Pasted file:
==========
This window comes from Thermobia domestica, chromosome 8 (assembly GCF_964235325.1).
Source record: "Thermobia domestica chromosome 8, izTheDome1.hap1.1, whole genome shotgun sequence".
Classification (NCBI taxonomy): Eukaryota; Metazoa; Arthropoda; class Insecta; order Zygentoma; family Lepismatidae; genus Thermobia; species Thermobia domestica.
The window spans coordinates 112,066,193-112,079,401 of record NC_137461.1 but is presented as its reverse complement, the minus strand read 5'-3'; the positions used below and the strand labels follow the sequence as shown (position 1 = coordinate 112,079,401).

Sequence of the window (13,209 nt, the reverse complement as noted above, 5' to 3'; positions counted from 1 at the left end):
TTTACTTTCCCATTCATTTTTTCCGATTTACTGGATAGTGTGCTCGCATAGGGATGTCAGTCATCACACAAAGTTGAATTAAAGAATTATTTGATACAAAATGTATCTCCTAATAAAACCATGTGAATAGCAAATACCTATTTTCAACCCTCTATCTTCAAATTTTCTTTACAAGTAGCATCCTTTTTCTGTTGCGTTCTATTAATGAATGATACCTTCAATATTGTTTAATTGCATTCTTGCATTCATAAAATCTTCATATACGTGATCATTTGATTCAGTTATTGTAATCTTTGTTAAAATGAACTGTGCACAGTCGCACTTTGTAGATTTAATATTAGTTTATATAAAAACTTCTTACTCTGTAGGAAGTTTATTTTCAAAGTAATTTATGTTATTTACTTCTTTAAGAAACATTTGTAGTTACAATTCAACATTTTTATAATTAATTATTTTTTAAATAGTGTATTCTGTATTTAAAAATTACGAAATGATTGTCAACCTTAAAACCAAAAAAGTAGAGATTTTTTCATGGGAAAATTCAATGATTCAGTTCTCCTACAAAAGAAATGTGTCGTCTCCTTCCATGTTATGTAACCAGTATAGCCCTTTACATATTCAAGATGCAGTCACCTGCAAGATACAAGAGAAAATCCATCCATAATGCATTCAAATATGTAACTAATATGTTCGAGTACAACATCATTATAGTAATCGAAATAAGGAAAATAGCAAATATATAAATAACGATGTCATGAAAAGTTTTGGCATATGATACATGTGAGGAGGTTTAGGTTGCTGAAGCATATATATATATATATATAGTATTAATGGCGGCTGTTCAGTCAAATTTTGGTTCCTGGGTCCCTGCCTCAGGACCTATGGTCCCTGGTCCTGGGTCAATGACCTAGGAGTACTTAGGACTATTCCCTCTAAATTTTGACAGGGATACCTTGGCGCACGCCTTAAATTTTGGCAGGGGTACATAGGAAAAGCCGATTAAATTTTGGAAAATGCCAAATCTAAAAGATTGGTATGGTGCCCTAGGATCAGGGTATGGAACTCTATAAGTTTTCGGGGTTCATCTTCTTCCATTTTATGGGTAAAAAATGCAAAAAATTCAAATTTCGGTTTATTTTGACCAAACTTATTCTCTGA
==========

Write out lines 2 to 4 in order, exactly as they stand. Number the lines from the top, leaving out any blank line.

Source record: "Thermobia domestica chromosome 8, izTheDome1.hap1.1, whole genome shotgun sequence".
Classification (NCBI taxonomy): Eukaryota; Metazoa; Arthropoda; class Insecta; order Zygentoma; family Lepismatidae; genus Thermobia; species Thermobia domestica.
The window spans coordinates 112,066,193-112,079,401 of record NC_137461.1 but is presented as its reverse complement, the minus strand read 5'-3'; the positions used below and the strand labels follow the sequence as shown (position 1 = coordinate 112,079,401).